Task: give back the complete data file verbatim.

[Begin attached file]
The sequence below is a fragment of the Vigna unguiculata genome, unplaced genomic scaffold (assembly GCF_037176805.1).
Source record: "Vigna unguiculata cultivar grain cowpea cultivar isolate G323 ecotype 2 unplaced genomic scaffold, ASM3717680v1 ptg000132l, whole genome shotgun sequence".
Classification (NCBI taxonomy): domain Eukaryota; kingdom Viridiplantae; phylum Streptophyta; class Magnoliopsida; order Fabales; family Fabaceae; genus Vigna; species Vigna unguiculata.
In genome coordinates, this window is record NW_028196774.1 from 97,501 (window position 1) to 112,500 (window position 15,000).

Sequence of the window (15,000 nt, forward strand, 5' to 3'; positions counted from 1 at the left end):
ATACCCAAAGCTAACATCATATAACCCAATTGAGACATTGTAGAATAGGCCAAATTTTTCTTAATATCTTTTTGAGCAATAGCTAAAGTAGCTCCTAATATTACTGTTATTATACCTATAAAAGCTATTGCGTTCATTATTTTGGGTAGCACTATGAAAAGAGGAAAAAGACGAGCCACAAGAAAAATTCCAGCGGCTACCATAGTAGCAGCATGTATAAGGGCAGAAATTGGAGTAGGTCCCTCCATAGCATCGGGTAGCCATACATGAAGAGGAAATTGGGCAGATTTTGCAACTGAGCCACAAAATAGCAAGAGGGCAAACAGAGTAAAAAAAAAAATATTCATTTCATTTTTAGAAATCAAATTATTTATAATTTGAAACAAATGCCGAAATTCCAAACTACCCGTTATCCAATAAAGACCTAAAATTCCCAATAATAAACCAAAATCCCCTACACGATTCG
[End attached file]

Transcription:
The sequence below is a fragment of the Vigna unguiculata genome, unplaced genomic scaffold (assembly GCF_037176805.1).
Source record: "Vigna unguiculata cultivar grain cowpea cultivar isolate G323 ecotype 2 unplaced genomic scaffold, ASM3717680v1 ptg000132l, whole genome shotgun sequence".
Classification (NCBI taxonomy): domain Eukaryota; kingdom Viridiplantae; phylum Streptophyta; class Magnoliopsida; order Fabales; family Fabaceae; genus Vigna; species Vigna unguiculata.
In genome coordinates, this window is record NW_028196774.1 from 97,501 (window position 1) to 112,500 (window position 15,000).

Sequence of the window (15,000 nt, forward strand, 5' to 3'; positions counted from 1 at the left end):
ATACCCAAAGCTAACATCATATAACCCAATTGAGACATTGTAGAATAGGCCAAATTTTTCTTAATATCTTTTTGAGCAATAGCTAAAGTAGCTCCTAATATTACTGTTATTATACCTATAAAAGCTATTGCGTTCATTATTTTGGGTAGCACTATGAAAAGAGGAAAAAGACGAGCCACAAGAAAAATTCCAGCGGCTACCATAGTAGCAGCATGTATAAGGGCAGAAATTGGAGTAGGTCCCTCCATAGCATCGGGTAGCCATACATGAAGAGGAAATTGGGCAGATTTTGCAACTGAGCCACAAAATAGCAAGAGGGCAAACAGAGTAAAAAAAAAAATATTCATTTCATTTTTAGAAATCAAATTATTTATAATTTGAAACAAATGCCGAAATTCCAAACTACCCGTTATCCAATAAAGACCTAAAATTCCCAATAATAAACCAAAATCCCCTACACGATTCG